Effect of an organic Cannabis sativa extract exposure on glucose metabolism in obese and lean Wistar rats
Renewed interest in cannabinoid compounds arose since the discovery of the endocannabinoid system in the early 1990’s and its role in mediating the body’s energy balance. The aim of this study was to investigate the effect of an organic Cannabis sativa (hereafter referred to as C. sativa) extract on β-cell secretory function using an in vivo diet-induced obese rat model and an in vitro isolated rat pancreatic islet model and to determine the associated molecular changes within the pancreatic tissue. Materials and methods: Diet-induced obese Wistar rats and rats fed on standard pellets were subcutaneously injected, over a 28 day period, with an organic C. sativa extract or the vehicle (1% Tween 80® in saline). The effect of diet and treatment was evaluated using the intraperitoneal glucose tolerance tests (IPGTTs) and quantitative polymerase chain reaction (qPCR) analysis on rat pancreata. In vitro studies were conducted using isolated rat islets exposed to 11.1 (representative of normoglycemic conditions) and 33.3 mM glucose levels (representative of hyperglycemic conditions) over a 24-(D1; acute) and 96-hour (D4; chronic) period, and treated with C. sativa extract containing an equivalent of 2.5 (T1) and 5 ng/mL (T2) tetrahydrocannabinol (THC). Glucose-stimulated insulin secretion (GSIS), immunohistocytochemistry for apoptosis and proliferation detection and western blotting for detection of cannabinoid receptor type 1 (CB1), CB2 receptors and specific transduction factors were undertaken. Antagonist studies were conducted using AM251 (A1) and AM630 (A2) to block CB1 and CB2, respectively, to determine the role of cannabinoid receptors in insulin secretion. Results: The overall increase in body weight in the experimental groups occurred at a significantly slower rate than the control groups (P < 0.01), irrespective of diet. In the lean group, the area under the curve for glucose (AUCg) was significantly higher compared to the diet-induced obese group (P < 0.001), while C. sativa treatment significantly improved the AUCg in the lean rats (P < 0.05). The cafeteria diet did not induce hyperglycemia and insulin resistance in the obese rats and C. sativa treatment maintained a plasma glycemic profile similar to the obese control rats. The lower AUCg values in the obese group may, in part, be due to the inclusion of milk products (shown to be beneficial in reducing diabetes) in the cafeteria diet. qPCR analysis showed that the cafeteria diet induced down-regulation of the following genes in the obese control group, relative to lean controls: UCP2 (P < 0.01), c-MYC (P < 0.05) and FLIP (P < 0.05), and upregulation of CB1 (P < 0.01), GLUT2 (P < 0.001), UCP2 (P < 0.001) and PKB (P < 0.05), relative to the obese control group, while c-MYC levels were down-regulated (P < 0.05), relative to the lean control group. In the in vitro study, results showed C. sativa treatment decreased chronic insulin secretion in islets cultured under normoglycemic condition for D1 (P < 0.05), but not for D4. In islets cultured under hyperglycemic conditions, C. sativa treatment for the D4 period showed a significant increase in their chronic insulin secretion (HD4T1, P = 0.07; HD4T2, P < 0.001), increase in basal insulin secretion (HD4T1, P < 0.001; HD4T2, P < 0.001), increase in GSIS (HD4T1, P < 0.05; HD4T2, P < 0.001), reduction in glucose-stimulated:basal insulin production (HD4T1, P < 0.05; HD4T2, P < 0.05), reduction in insulin content (HD4T1, P < 0.001), increase in the percentage basal : content ratio (HD4T1, P < 0.001; HD4T2, P < 0.01) and increase in the percentage GSIS : content ratio (HD4T1, P < 0.001; HD4T2, P < 0.05), relative to ND4C islets. In antagonist studies, A2 preconditioning did not affect suppress the stimulatory effect of C. sativa treatment on chronic insulin secretion under normo- and hyperglycemic conditions, relative to the NC and HC islets, respectively. qPCR studies showed that C. sativa exposure induced a 2.2-fold increase in CB1 gene expression, relative to normoglycemic control islets (P < 0.05), while c-MYC and FLIP expression was significantly reduced by 12% (ND4T1, P < 0.05) and 37% (HD4T1, P < 0.05), respectively. C. sativa treatment also induced increased secretion of anti-inflammatory cytokines/chemokines under hyperglycemic conditions. Conclusion: These results suggest that C. sativa protects pancreatic islets against the negative effects of obesity (in vivo studies) and hyperglycemia (in vitro studies). In light of these findings, further investigation into the potential of C. sativa as a complementary therapeutic agent in the treatment of the deleterious effects of hyperglycemia in diabetic patients is warranted. In addition, the significant effect of C. sativa treatment on adipose tissue in experimental rats needs further investigation to determine how the cannabinoids affect the mechanisms of adipogenesis and lipolysis in diet-induced obesity. Keywords: Diet-Induced Obesity, Cannabinoids, C. sativa, THC, β-cell, AM251, AM630.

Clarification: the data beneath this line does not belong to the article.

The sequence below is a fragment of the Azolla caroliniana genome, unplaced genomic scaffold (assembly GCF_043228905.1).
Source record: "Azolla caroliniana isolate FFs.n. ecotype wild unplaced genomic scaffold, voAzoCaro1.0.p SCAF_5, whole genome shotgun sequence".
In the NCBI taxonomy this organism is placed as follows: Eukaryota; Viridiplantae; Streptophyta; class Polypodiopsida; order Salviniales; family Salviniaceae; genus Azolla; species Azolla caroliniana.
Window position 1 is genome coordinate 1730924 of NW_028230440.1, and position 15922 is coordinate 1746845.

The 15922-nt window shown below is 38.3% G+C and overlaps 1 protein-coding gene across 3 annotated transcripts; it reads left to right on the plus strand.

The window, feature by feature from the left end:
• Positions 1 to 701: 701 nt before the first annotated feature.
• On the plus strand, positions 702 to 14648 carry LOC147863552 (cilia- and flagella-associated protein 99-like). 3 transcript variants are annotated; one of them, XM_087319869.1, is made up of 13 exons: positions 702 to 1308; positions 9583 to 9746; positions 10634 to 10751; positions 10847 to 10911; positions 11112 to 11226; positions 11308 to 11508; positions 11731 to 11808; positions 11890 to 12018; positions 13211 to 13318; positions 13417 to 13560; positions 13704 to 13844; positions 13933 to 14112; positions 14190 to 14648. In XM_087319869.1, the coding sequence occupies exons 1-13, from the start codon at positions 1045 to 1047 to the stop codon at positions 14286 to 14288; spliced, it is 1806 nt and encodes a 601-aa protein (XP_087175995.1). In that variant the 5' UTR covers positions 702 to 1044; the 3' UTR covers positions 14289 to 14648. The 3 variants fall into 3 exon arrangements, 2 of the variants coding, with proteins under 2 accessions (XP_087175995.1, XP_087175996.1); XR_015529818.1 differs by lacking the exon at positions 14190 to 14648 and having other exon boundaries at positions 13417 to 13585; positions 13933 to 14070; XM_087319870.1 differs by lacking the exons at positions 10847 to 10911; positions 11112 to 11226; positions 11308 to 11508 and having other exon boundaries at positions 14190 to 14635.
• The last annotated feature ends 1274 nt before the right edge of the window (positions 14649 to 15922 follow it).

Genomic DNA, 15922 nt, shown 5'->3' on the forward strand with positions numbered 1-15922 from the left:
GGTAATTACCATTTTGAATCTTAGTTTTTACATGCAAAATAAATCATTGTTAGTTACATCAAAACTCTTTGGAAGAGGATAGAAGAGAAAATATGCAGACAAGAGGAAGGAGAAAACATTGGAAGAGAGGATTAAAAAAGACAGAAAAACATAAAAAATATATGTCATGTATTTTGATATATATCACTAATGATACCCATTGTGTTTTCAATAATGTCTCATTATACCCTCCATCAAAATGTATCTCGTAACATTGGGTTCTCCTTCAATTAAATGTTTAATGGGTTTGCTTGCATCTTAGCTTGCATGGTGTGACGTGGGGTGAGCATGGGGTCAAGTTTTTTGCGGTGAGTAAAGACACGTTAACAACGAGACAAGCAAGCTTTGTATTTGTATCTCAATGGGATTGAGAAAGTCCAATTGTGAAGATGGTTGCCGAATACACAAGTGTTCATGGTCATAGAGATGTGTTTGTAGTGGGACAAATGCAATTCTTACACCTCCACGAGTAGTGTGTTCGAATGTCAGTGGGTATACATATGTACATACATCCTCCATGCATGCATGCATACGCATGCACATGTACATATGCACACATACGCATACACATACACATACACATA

Submitted in fulfillment of the requirement for the degree of Doctor of Philosophy in the Faculty of Health Sciences at the University of the Witwatersrand, Johannesburg
diet-induced obesity , Cannabinoids , Cannabis sativa , THC , AM251 , AM630